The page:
[Father and son with futsal ball]“I'm heavily involved in the sport of Futsal,” writes Carlos Radic of the mechanical design services unit in plant operations, seen in the photo (right) along with his son, Alexander, a student in applied health sciences, who has played the game in Europe and Brazil and now in Canada. Radic senior will serve as assistant coach when the Canadian team — including Alexander — heads for Colombia this month for the AMF Futsal World Cup tournament. “The squad and technical team is completely amateur,” he says. “Most players and staff must make great sacrifices both personal and financial. We are in great need of funding.” So he’s helping to sell tickets, $10 apiece or three for $20, in a raffle with prizes that include a trip to Cuba and a 52-inch plasma television. “Futsal is a very demanding, action-packed sport,” says Radic, calling it “a cross between basketball and handball”, although other descriptions frame it as an indoor variant of soccer. “The court is a 20x40m wooden surface, with a low-bounce ball. Physical contact and the use of the hands to push off is not allowed and penalized. Many outdoor players can’t adjust since they would require a new skill set.” The Canadian squad will face Catalonia, Uruguay and Peru in the tournament’s first round, starting March 16.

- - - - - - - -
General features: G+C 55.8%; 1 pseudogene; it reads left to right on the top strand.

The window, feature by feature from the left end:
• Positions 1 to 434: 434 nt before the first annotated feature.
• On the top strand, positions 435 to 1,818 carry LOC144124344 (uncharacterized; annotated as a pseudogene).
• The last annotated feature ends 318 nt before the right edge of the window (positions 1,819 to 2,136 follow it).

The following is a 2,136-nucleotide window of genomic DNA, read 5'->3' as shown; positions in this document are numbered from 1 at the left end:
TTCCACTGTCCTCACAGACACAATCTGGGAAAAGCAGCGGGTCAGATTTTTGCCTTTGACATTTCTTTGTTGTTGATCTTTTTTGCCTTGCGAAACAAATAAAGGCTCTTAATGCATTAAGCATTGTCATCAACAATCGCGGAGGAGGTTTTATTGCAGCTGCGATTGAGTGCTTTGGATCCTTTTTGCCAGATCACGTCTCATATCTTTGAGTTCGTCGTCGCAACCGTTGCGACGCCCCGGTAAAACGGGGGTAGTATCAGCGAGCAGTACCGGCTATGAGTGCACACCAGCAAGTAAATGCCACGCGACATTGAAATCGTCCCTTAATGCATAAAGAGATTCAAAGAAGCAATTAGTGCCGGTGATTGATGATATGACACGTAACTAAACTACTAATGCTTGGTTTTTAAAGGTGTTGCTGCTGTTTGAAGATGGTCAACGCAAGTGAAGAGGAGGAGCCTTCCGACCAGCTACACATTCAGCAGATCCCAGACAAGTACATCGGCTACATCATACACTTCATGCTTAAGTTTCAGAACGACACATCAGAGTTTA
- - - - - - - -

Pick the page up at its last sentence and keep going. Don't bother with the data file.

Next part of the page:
[Witschel]The German ambassador to Canada, Georg Witschel (left), will be on campus today and will officially open a photo exhibition in the Modern Languages building at 3:00. The exhibit is sponsored by the Waterloo Centre for German Studies to mark “20 years of German national unity”, reckoned from October 1990. Part of the exhibit is “The Beier Collection”, the result of a lifetime of devoted photography by Manfred Beier, a teacher who took some 60,000 photos of everyday life in the GDR, the former East Germany. “With great meticulousness,” an announcement explains, “Beier documented each photo, thereby creating a unique and invaluable archive which was only discovered by his sons after he died in 2002. The collection provides genuine insights into daily life in the GDR and provides a different view than the official material of the GDR government.” Also in the exhibit is “The Ideal World of Dictatorship”, consisting of photographs by Harald Schmitt, who worked for six years in the GDR as a photo journalist, documenting the daily reality of ordinary citizens. The exhibition has actually been in place since mid-February, and continues through next week. Following the 3 p.m. event, the ambassador will speak on “International Law and the War on Terrorism” at 3:30 in Modern Languages room 245.